1,139 posts, read 3,466,398 times
Reputation: 799
Each is frugal and miserly in their own ways...

If everyone were at the same age, then you can pick one over the other but you are comparing people who are in different age brackets!
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Old 03-23-2013, 10:36 PM
438 posts, read 1,783,382 times
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I'd upgrade #3 to a decent bottle of hooch; still cheaper than going out but more enjoyable. A bottle of nice bourbon lasts me about a year.

from tapatalk (Galaxy Note 2)
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Old 03-24-2013, 07:12 AM
355 posts, read 913,152 times
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#1 - The fact that they even remember the nieces and nephews birthday is a miracle. Why do people expect gifts in the first place? The brother's problems are their own. Could they be more generous? Yes, sure, I'm sure we all could. It could also be his way of not making the recipient feel guily and the need to reciprocate on gifts for #1.

#2 - Will die with a lot of money in the bank for his heirs to blow on nonsense. Needs to enjoy the fruits of their labor. They should travel while they have the health and mobility. Let's say he has 20 years of life left, he's got $100k a year. Assuming his house is paid for, I doubt he'd spend that much a year WITH traveling.

#3- Sounds like he is enjoying his life, doing what he wants. Better watch out though, his friends will come to him and ask to borrow money when they have a flat tire on a Monday morning after they spent all their money on beer.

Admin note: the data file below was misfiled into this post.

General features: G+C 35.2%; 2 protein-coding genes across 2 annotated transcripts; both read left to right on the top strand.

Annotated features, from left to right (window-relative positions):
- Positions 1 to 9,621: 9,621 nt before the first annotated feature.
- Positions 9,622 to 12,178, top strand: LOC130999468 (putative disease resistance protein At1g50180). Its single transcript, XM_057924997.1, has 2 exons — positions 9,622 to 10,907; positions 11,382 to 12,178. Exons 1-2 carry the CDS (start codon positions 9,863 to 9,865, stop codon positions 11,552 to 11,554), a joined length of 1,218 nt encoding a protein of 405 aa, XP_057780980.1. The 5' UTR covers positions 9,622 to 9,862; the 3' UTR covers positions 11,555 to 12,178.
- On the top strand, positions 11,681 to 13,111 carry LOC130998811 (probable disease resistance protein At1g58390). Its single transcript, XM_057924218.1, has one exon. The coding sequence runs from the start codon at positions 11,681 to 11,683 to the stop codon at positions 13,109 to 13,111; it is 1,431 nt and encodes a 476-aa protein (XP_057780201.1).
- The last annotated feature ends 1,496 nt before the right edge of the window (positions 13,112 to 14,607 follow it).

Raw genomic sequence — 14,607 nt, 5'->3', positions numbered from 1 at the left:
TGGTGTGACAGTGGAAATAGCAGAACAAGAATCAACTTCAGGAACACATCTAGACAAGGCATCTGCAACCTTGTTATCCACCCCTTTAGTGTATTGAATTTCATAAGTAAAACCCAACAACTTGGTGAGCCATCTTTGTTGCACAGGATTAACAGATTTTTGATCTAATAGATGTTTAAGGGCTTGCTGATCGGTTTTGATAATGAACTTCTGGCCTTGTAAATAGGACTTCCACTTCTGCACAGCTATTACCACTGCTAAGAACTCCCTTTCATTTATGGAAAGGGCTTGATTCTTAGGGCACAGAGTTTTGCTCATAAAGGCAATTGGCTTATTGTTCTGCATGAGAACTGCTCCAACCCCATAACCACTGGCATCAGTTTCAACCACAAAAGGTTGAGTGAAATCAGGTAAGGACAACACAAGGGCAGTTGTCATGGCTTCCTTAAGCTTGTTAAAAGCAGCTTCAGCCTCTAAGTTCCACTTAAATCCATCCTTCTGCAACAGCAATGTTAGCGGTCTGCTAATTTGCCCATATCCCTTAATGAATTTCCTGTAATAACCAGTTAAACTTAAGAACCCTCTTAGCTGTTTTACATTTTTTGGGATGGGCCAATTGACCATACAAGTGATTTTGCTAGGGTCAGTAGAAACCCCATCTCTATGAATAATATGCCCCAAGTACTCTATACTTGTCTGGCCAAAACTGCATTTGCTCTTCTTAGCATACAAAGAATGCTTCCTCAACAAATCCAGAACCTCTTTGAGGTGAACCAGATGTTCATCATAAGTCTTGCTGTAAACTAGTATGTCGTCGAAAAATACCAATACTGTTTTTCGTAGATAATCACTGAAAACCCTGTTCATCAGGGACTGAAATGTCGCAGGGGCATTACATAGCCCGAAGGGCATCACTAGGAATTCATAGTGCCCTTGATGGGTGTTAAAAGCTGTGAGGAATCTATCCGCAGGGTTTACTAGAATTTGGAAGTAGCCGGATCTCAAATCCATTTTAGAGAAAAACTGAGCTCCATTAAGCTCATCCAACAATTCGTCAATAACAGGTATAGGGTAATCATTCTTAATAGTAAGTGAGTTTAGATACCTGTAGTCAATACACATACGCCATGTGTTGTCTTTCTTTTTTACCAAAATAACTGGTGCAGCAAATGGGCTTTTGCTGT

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Old 03-24-2013, 10:46 AM
768 posts, read 859,124 times
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Why be judgmental of these people at all?
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Old 03-24-2013, 10:58 AM
Location: Moscow
2,223 posts, read 3,875,511 times
Reputation: 3134
Originally Posted by LynnKrause1 View Post
Why be judgmental of these people at all?
Because this is an internet discussion board. It's what people do!

Seriously, though, discussing theoretical situations: Is it really judgemental?
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Old 03-24-2013, 12:58 PM
Location: In America's Heartland
929 posts, read 2,092,287 times
Reputation: 1196
What a person does with their money is their business. Some people are more willing to help out people in need. Others may look at it differently. There isn't a right or wrong way to handle these situations. It is all subjective and in many cases it depends on information that we don't have in each of these cases. In the case of No. 1, many nieces and nephews never receive a thing from their aunts or uncles for their Birthdays. I never did, and I didn't really expect it either. I mean, I never even thought about it before, until I read this post.